CIARAN RYAN: Brilliant, well done on that. Okay, so let’s go back to House of Growth again and tell us what kind of clientele are you servicing there? You did mention the three legs or pillars of your service, following the client, basically through the entire lifecycle of the business, where you look for funding and presumably even position them for exit. So if they want to sell the business or move out, you assist them with that, but just tell us what kind of clientele you’ve got.

FRANCOIS HERBST: Initially we started with anyone willing to engage with us in our services. I think for us, although not the most important one, is affordability. We want a relationship where we provide the best possible services to our clients, and they can be happy with it and make something with it. But if they can’t pay us, then it becomes a struggle for payment rather than opportunity to assist the business in growing. So affordability is quite a big thing. Also, a company that wants to grow, needs to be financially stable. But although clients, the turnover and the affordability is part of the decision, for us a bigger part of the decision is the entrepreneur’s attitude towards finances, that’s more important than affordability. Many entrepreneurs see finances as a result of operations, which is not the case. Finance is a business language being spoken, English is not my first language, but English enables us to have this interview, enables us to communicate, and so is finance also a business language that is spoken in business, to compare businesses within business, so everyone understands. So actually, finance is not a separate division, it’s an integral part of everything, operations, marketing, everything. If we can have entrepreneurs who have that attitude towards finance, they are definitely an ideal client of ours. But in recent times we have also decided to be more selective in terms of sector, and the need for that arises when we believe we want to add value more than just providing you with financials or cash flow forecast, we actually want to be seen as an integral part of your team. For us to do this, we need to understand your business and the environment you are operating in. Unfortunately, even though we are professionals, we can’t know everything about all the industries, so we have decided to narrow our focus to a handful of sectors, for us to be able to entrench ourselves in those sectors and make sure that if we provide you with information, which CEOs need to make quick and reliable decisions on, we know it’s substantiated by our own knowledge of those sectors.

CIARAN RYAN: Now, what sectors are we talking about there?

FRANCOIS HERBST: The sectors where we are only taking in clients is digital marketing, fintech, e-commerce, e-gaming and then the other one is medical practices for doctors. So if you’re in these five sectors, you have a great attitude towards finance and can afford us, we always look to onboard you help you grow your business. One of the reasons for these five sectors is we are very pro tech, we are entrenched in the newest tech in the market, especially from the point of accountancy, we always see what technology, apps are out there to streamline our own business, as well the businesses of our clients. So the synergy of these sectors are also very good, given that we’re very much reliant on technology and apps.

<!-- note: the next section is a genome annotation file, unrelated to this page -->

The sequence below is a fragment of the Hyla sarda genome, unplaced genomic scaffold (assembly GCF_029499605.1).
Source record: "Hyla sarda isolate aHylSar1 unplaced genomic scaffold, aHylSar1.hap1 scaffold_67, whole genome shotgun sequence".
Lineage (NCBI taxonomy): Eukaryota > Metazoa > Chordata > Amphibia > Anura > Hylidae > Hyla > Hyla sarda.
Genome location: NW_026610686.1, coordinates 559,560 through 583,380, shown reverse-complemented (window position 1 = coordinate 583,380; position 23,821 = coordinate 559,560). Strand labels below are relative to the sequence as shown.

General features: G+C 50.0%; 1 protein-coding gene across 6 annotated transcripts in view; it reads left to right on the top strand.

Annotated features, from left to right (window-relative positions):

CIARAN RYAN: I’m sure with technology, you can also have a remote delivery. That’s very important in that you don’t have to be physically present in a person’s office in order to guide them.

FRANCOIS HERBST: Yes, it definitely is. In the last year or so, we actually made our move…these sectors were actually [pinpointed] in January 2020 when we brought in the venture capital as well. So our timing on this was actually very good.

Moving to Hermanus inspired the entrepreneurial journey.

CIARAN RYAN: No doubt. Okay, tell us a bit about yourself and your career path. Where were you born, where did you go to school and grow up and how you ended up here?

FRANCOIS HERBST: I was born and raised in a small town outside Pretoria called Hartebeespoort Dam, it was such a lovely place to grow up and find my identity there. But since primary school I have always been very entrepreneurial, I won entrepreneur of the year at the school. We had entrepreneurship days and I won quite a few of those. I started high school at Afrikaanse Hoër Seunskool in Pretoria, I was embraced there, it’s an absolutely amazing school. Then my folks decided to move down to Hermanus and that is where my journey as an entrepreneur really began. In standard eight I started my first business, as I mentioned previously, and when I decided I wanted to go the accountancy route, I decided to move to a boy’s high school in Stellenbosch called Paul Roos Gymnasium, where I matriculated. For me, it was just a better path to take towards my dreams. At that stage I was also very focused on rugby because first of all I wanted to become a professional rugby player, but that didn’t turn out as any young boy hoped for.